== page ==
Stimulus Control: Putting Behavior on Cue by Alexandra Kurland
Stimulus control stabilizes behavior and creates good manners.
Cues act like green lights. They tell the horse which behavior will earn him reinforcement at this particular moment. When a behavior is fully on cue, you are saying to your horse that you want the behavior when you ask for it and ONLY when you ask for it.
“Lesson 4: Stimulus Control” will show you how to teach cues, and how to use them to create a mannerly, focused, happy horse. When you hear the word “respect”, think stimulus control instead.
When you teach a new behavior with the clicker, you’ll find your horse goes through two distinct phases. In the first phase you’re simply getting behavior to happen. At this point your horse doesn’t understand anything about cues. He simply knows that everytime he offers a particular behavior, click, you give him a treat.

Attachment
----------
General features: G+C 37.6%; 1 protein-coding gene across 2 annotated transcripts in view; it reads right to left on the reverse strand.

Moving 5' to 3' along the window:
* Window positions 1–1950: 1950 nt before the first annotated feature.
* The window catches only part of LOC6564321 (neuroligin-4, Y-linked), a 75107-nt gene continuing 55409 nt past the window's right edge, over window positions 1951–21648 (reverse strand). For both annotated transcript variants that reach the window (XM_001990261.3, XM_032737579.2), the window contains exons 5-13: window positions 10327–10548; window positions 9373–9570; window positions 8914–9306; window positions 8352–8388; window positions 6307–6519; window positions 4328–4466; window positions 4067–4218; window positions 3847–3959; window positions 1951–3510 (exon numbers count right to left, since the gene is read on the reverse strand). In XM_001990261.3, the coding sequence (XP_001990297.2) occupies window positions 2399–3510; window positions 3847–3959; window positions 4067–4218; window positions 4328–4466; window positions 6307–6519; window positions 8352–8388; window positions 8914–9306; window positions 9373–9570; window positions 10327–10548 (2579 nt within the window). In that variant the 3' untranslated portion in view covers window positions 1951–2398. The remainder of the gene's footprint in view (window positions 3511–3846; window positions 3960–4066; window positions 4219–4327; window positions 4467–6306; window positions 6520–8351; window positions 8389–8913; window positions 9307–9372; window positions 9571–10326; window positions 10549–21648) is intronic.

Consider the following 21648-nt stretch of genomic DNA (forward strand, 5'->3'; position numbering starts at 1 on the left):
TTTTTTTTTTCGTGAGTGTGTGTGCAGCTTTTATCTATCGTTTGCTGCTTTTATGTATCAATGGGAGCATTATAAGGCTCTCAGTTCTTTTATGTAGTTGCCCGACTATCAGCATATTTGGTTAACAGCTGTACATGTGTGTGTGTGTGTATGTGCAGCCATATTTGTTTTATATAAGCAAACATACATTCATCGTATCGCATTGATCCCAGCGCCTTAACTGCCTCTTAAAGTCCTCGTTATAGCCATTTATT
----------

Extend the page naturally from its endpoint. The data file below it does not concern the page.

From his point of view it’s a wonderful game. It’s almost as though he has YOU on cue! His behavior is a trigger that gets you to reach into your pocket and hand him goodies. Is it any wonder that horses love the clicker game?
This phase is a lot of fun. You get to see how eager and smart your horse is. But it can also feel very out of control. All you want to do is groom your horse, and he’s trying every behavior he can think of to get you to play the “clicker game”. At this point you need to move on to “Phase Two” of clicker training and put the behaviors on cue.
This two hour is divided into three parts.
Part 1: Stimulus Control covers:
- What are cues?
- How do you teach them?
- How do you use cues to develop great manners in your horse?
Part 2: Riding with the Clicker
- Communication through the reins
- Chunking your riding lessons down into small steps to teach cues
- A riding lesson on single-rein basics and the clicker
Part 3: Communication through Cues
- Environmental Cues
- Cues: developing a two-way conversation with your horse.